Efforts to renegotiate the North American Free Trade Agreement, which were on hold pending Mexico’s July 1 presidential election, are back on again. The U.S. and Mexico agreed last week to speed up talks in order to get a rewrite done as soon as possible. To succeed, the U.S., Mexico, and Canada each will have to drop certain contentious negotiating positions and focus on further liberalizing trade between the nations.

First, the U.S. should drop its ill-advised “national security” tariffs against Mexican and Canadian steel. Our NAFTA partners pose no national security threat to the U.S. Once we levied our tariffs, Mexico and Canada responded in kind with entirely predictable targeted retaliation against a variety of American exports — ensnaring unrelated industries into a tit-for-tat. This self-inflicted wound has set a dour mood between the U.S. and its North American partners. Mexico and Canada will withdraw their tariffs as soon as the U.S. withdraws its tariffs.

Second, NAFTA should remain a trilateral deal and all three countries should be in every discussion. President Trump has suggested breaking up the agreement into separate bilateral deals, as evidenced by the fact that delegations from the U.S. and Mexico will meet in Washington to discuss NAFTA. Canadian Foreign Affairs Minister Chrystia Freeland, slated to be in Singapore this week, had offered to come to Washington but was rebuffed by the Trump administration. This is a mistake and a breach of trust. Separate negotiations are a non-starter in Mexico City, Ottawa, and in Congress. American businesses and consumers benefit from the common set of trade rules that exist between the countries.

Likewise, the U.S. should drop its demands to remove Investor-State Dispute Settlement from the agreement. ISDS provides a neutral arbitration forum to resolve disputes between private investors and governments. Politically and legally, removing ISDS is a mistake. It enjoys overwhelming bipartisan support in Congress and in the business community, which is always a necessary voice for passing trade agreements. Likewise, Trade Promotion Authority prescribes negotiating positions for the executive branch in trade negotiations and provides for expedited consideration of trade agreements in Congress. TPA is binding and the 2015 version, which was just renewed July 1 for another three years, requires trade negotiators to pursue ISDS-like processes in trade agreements.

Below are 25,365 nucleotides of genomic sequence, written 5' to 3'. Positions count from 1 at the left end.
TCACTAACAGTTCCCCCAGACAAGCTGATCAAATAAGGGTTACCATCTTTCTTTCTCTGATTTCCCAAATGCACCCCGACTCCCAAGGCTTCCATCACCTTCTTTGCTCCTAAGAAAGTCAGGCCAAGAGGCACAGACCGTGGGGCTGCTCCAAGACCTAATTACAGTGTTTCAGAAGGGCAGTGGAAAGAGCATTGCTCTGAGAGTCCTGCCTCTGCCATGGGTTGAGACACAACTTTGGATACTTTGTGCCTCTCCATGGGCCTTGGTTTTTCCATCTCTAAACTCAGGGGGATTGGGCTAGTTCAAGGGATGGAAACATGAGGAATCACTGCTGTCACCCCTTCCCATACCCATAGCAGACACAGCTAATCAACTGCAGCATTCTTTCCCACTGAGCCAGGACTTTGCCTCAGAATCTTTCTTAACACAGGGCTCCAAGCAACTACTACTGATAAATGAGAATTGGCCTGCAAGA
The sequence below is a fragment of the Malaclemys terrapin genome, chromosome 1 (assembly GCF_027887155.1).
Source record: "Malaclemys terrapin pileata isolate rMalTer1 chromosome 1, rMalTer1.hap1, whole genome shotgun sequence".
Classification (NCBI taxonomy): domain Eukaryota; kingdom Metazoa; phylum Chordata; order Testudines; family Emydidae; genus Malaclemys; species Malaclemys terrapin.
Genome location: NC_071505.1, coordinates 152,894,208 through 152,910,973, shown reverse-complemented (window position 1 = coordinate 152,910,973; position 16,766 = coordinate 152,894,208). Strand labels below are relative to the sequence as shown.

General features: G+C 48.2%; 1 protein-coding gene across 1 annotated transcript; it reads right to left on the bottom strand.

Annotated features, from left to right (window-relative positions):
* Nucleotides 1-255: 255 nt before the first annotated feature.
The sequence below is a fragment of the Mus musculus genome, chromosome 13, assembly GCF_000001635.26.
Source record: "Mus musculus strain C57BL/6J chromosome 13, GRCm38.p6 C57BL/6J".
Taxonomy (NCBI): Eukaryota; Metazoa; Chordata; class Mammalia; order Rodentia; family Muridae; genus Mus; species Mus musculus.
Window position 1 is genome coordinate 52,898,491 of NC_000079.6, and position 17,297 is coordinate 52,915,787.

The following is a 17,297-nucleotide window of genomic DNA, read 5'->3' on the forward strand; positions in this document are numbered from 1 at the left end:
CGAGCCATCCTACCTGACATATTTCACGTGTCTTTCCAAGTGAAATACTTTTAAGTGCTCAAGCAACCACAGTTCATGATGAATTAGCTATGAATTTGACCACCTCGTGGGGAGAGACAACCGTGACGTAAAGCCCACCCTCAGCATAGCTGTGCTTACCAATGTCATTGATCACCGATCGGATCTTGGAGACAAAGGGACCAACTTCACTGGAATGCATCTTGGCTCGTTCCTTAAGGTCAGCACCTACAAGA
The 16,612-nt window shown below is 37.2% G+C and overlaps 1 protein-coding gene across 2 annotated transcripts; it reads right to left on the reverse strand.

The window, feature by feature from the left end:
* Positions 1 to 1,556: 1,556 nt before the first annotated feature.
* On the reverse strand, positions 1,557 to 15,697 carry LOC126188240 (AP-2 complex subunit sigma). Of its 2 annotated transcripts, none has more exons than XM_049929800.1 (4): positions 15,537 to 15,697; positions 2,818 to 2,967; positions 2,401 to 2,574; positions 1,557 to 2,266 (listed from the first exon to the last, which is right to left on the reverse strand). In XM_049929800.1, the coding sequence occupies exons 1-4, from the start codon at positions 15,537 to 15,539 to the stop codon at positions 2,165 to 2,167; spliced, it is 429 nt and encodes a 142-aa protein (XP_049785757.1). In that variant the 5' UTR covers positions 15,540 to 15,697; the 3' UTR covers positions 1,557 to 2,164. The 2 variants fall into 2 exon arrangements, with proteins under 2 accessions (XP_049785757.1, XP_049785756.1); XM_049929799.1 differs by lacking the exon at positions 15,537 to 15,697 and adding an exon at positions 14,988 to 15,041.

The free traders’ criticism of ISDS is not without merit, but NAFTA has had ISDS procedures since its inception and private firms have made significant investments relying on the certainty that procedure is available in the event of, say, expropriation of property. A healthy debate over the inclusion of ISDS in future trade agreements is worthwhile, but removing it from NAFTA midstream is a mistake.

Canada, too, can make simple concessions that would pave the way for a quick resolution of NAFTA 2.0. The Justin Trudeau government should offer to increase its de minimis threshold, which is the value below which goods can be shipped into the country without paying duties or without exporters having to fill out complicated and time-consuming customs forms.

Low DMTs pose considerable barriers to trade for small businesses, in particular. Canada’s DMT is currently $20 Canadian, or about $15 U.S., one of the lowest in the industrialized world. Meanwhile, the U.S.’s DMT is $800, one of the highest in the world. Upping Canada’s DMT would pave the way for growth in small businesses exporting to Canada. Canada has resisted previous calls to increase its DMT because it levies a value-added tax and is dependent on the revenue, but this position is increasingly untenable.

As the nature of commerce changes, online platforms have made selling goods into foreign markets easier than ever before, particularly for small e-businesses. Likewise, in 2017, Canada’s auditor-general found the country spends more to collect duties on items valued under C$200 than it collects from the duties themselves, which confirms previous independent research.

Despite the irresponsible and misleading rhetoric about NAFTA, the agreement has worked well for the U.S., Mexico, and Canada. The first iteration was not perfect and nor will the revamped version be perfect. It is time for compromise. Salvaging an imperfect but good deal is worthwhile.

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